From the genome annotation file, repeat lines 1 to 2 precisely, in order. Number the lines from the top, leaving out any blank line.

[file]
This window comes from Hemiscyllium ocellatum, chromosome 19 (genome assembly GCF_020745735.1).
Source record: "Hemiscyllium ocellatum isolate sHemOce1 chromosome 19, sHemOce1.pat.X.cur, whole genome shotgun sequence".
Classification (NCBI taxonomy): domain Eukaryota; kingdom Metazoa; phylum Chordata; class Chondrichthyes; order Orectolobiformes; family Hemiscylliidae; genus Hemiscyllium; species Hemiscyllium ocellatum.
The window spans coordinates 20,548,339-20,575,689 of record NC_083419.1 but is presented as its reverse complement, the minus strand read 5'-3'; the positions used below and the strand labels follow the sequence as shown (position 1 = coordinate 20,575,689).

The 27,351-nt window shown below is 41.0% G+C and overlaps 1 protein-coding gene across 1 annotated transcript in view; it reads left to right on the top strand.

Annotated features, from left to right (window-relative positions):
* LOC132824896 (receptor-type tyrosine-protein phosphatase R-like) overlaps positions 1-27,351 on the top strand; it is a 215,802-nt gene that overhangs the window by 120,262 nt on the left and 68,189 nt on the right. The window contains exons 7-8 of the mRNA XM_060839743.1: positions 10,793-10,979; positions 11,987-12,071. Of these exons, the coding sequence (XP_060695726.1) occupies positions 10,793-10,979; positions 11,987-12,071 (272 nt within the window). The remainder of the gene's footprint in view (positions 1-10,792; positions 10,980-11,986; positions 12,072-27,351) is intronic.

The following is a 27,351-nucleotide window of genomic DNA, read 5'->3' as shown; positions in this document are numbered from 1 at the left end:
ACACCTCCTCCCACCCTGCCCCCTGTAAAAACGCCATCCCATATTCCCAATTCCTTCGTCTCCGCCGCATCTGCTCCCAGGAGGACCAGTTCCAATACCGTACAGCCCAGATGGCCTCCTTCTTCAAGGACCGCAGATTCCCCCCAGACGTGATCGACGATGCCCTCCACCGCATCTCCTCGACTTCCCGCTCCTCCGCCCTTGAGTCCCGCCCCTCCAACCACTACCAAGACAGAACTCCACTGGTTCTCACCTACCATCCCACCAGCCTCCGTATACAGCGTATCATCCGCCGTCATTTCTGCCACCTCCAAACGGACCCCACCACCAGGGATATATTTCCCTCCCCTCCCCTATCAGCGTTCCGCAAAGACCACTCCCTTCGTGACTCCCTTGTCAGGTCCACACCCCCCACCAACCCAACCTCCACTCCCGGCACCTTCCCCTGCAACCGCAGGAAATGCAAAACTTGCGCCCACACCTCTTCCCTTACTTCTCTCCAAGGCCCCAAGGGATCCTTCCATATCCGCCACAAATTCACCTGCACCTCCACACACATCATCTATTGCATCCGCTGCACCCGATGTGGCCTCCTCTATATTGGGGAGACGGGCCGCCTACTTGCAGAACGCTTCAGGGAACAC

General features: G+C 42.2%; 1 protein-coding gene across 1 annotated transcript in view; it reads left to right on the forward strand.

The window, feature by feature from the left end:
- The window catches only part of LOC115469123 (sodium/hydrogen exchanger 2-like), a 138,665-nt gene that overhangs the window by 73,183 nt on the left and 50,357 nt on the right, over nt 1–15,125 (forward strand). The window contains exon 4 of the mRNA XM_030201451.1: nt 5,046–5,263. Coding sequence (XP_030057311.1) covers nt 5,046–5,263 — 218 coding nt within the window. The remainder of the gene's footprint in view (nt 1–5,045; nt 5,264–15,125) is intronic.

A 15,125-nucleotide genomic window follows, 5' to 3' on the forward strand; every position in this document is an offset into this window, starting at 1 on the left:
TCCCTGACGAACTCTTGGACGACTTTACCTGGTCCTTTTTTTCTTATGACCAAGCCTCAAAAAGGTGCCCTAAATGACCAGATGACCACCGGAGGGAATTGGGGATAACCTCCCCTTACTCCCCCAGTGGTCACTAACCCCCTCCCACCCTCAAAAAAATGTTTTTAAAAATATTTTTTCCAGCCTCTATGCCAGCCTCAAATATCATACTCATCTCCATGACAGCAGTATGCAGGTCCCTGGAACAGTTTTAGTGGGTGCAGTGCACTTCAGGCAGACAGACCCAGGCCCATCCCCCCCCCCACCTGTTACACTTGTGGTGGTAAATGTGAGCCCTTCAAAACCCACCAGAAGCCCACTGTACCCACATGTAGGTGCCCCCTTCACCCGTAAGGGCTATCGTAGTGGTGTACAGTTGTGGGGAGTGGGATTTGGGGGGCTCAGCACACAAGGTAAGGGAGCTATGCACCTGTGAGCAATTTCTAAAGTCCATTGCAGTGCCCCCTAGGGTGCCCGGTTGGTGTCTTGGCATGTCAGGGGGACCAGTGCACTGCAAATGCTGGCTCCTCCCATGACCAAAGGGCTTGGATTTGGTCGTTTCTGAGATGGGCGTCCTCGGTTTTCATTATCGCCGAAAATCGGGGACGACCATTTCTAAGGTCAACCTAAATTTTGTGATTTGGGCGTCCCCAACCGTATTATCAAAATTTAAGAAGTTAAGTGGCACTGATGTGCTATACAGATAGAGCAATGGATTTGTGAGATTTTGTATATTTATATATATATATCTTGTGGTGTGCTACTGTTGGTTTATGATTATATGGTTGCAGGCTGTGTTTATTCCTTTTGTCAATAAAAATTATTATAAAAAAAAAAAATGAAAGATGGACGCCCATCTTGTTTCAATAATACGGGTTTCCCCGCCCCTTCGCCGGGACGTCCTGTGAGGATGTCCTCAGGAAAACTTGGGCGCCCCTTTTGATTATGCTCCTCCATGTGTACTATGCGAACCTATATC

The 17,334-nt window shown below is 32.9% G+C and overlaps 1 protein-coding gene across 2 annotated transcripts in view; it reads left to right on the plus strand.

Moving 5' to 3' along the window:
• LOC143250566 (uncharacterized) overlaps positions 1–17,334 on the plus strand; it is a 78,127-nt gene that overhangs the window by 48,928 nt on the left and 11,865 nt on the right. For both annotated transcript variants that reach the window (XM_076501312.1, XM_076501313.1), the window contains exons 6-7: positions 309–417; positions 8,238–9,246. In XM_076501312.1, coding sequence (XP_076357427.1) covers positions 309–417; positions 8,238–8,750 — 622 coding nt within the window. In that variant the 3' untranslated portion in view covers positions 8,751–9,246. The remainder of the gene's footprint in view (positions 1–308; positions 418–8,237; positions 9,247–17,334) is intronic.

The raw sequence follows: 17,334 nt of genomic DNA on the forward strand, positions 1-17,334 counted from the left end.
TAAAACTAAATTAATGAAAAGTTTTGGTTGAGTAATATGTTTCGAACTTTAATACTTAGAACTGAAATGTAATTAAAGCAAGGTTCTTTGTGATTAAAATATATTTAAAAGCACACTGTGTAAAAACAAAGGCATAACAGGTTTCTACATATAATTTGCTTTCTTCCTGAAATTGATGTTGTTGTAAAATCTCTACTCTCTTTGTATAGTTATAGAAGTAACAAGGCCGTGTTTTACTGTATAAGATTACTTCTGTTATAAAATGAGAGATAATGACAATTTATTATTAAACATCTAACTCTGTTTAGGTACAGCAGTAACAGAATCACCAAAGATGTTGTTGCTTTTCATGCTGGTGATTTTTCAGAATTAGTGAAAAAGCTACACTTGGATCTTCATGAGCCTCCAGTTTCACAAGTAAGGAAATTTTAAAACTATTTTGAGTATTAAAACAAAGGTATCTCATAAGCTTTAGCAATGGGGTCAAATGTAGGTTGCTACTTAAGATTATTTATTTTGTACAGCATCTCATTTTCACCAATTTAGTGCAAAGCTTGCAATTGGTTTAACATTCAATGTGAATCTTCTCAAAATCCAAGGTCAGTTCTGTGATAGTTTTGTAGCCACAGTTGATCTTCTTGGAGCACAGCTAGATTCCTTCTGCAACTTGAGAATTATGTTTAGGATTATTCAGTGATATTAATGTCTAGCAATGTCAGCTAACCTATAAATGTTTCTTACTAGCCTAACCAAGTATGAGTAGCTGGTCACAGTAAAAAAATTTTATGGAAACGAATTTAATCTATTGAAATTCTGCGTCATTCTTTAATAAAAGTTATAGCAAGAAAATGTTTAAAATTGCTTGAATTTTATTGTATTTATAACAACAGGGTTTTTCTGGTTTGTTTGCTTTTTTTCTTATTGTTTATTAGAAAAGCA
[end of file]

This window comes from Hemiscyllium ocellatum, chromosome 19 (genome assembly GCF_020745735.1).
Source record: "Hemiscyllium ocellatum isolate sHemOce1 chromosome 19, sHemOce1.pat.X.cur, whole genome shotgun sequence".